U.S. stocks were trading mixed Friday reflecting a muddled week that has left technology stocks sharply higher but the rest of the market stuck in a range as uncertainty over the economic outlook in the era of COVID-19 dampens appetite for assets considered risky.
How are benchmarks performing?
The Dow Jones Industrial Average
rose 212 points, or 0.8%, to 25,918. The S&P 500
was up 15 points, or 0.5%, at 3,167. The Nasdaq Composite
was up 2 points at 10,550.
On Thursday, the Dow closed 361.19 points, or 1.4%, to end at 25,706.09; the S&P 500 index lost 17.89 points, or 0.6%, at 3,152.05; while the Nasdaq Composite Index closed up 55.25 points, or 0.5%, at 10,547.75, marking its second record in a row and its 26th of 2020.
For the week, the Dow is on pace to finish with a 0.5% decline, the S&P 500 is on track to book a weekly return of 0.7%, while the Nasdaq was set for a 3.3% advance over the five-session period, as of Thursday’s close.
What’s driving the market?
Market participants remain skittish about the path forward for risk assets and were scooping up government bonds on Friday, as coronavirus cases and hospitalizations continued to rise in many American states.
The U.S. saw a record number of new infections of COVID-19, rising by more than 63,000 to mark another single-day record, as hospitals in Texas, California and other states also saw rising hospitalizations from the illness, The Wall Street Journal reported.
“It remains to be seen if July 4 mingling will have an impact on disease statistics and ultimately deaths, but the post-Memorial Day surge is not encouraging,” said Ben Kirby, portfolio manager at Thornburg Investment Management, in a note.
Total U.S. cases of coronavirus climbed to more than 3.1 million and the death toll topped 133,000, according to data compiled by Johns Hopkins University.
The illness also is seeing a resurgence in other parts of the world. Specifically, Australia, India, and South Korea are seeing increased social-distancing measures or new lockdown measures.
Investors eyed developments on therapies for the coronavirus. Gilead
said a new analysis of previously disclosed clinical trial data found its experimental therapy remdesivir can reduce the risk of mortality in COVID-19 patients. The drugmaker’s shares were up 1.1%.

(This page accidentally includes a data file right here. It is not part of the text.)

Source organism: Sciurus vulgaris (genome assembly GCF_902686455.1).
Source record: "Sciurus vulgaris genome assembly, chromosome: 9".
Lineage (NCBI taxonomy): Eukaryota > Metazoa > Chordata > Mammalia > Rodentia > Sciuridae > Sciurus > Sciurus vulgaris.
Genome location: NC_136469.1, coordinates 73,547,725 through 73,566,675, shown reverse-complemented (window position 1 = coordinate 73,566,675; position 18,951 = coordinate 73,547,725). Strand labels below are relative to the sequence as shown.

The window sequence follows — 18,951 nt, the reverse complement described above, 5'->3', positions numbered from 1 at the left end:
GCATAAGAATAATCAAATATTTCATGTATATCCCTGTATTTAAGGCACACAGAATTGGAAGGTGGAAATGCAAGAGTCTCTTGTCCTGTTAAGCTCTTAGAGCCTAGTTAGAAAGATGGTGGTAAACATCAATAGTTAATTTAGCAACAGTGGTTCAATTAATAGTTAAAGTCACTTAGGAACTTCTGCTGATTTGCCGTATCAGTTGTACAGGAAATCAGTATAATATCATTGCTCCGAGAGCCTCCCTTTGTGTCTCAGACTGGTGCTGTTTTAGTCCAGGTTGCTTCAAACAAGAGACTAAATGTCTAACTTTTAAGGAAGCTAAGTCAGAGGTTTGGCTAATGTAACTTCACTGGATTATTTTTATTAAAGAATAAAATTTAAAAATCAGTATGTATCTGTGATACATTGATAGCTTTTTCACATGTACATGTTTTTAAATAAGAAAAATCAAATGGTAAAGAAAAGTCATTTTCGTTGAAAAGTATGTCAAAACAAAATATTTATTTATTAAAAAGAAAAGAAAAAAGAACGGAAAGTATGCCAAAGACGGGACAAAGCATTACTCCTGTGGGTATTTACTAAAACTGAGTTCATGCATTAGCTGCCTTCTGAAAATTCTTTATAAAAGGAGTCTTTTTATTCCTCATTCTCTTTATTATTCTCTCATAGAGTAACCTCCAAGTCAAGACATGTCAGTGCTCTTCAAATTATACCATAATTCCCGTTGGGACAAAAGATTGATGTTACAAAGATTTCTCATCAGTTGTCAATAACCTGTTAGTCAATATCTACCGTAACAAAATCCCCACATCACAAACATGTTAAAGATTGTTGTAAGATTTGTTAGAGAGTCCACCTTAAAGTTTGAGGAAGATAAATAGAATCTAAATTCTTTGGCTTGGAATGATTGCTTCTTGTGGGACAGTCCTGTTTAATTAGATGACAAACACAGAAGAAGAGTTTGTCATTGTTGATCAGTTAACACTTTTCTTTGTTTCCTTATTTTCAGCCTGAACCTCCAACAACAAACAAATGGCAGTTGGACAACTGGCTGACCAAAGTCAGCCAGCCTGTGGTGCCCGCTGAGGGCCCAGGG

Meanwhile, in China, a streak of gains in stock prices for the week, that had been sparked by bullish comments from a state-run paper, cooled to close out a rally in the region, as government officials issued warnings of overexuberance in state-owned media.
Separately, China said that it would impose reciprocal sanctions against U.S. officials after the U.S. imposed sanctions on individuals and institutions for human rights abuses of Uighurs, a mostly Muslim ethnic minority living in China’s Xinjiang province.
In economic data, the wholesale cost of U.S. goods and services fell by 0.2% in June, reflecting depressed demand in retail and other major parts of the economy caused by the coronavirus pandemic.
Looking forward, investors are bracing for corporate earnings reports, which will kick off in earnest next week, with the banking sector slated to deliver quarterly results that are likely to be disappointing.
How are others stocks trading?
Clothing retailer Express Inc.’s shares rose 1.3% Friday, after the company
said same-store sales and traffic are improving as most of its stores have reopened after being closed for the coronavirus pandemic
Shares of Carnival Corp.
rose 4.5%, after the cruise operator provided a business update, reiterating that it continues to see demand from new bookings next year.
What are other assets doing?
The 10-year Treasury yield was trading at around 0.596%, around its lowest level since April. Bond yields falls as prices rise.
August futures for U.S. benchmark West Texas Intermediate crude
rose 31 cents, or 0.8%, to $39.93 a barrel. Futures for gold
traded up $5.50, or 0.3%, to $1,808.70 an ounce, on the New York Mercantile Exchange.
The dollar weakened marginally against its major rivals, trading down 0.1% based on the ICE U.S. Dollar Index.
In global equities, the STOXX Europe 600 index
and the U.K.’s FTSE
were both up 0.5%. China’s CSI 300 benchmark
fell 1.8%, but remains up 16% year-to-date. The Japanese Nikkei
shed around 1.1%.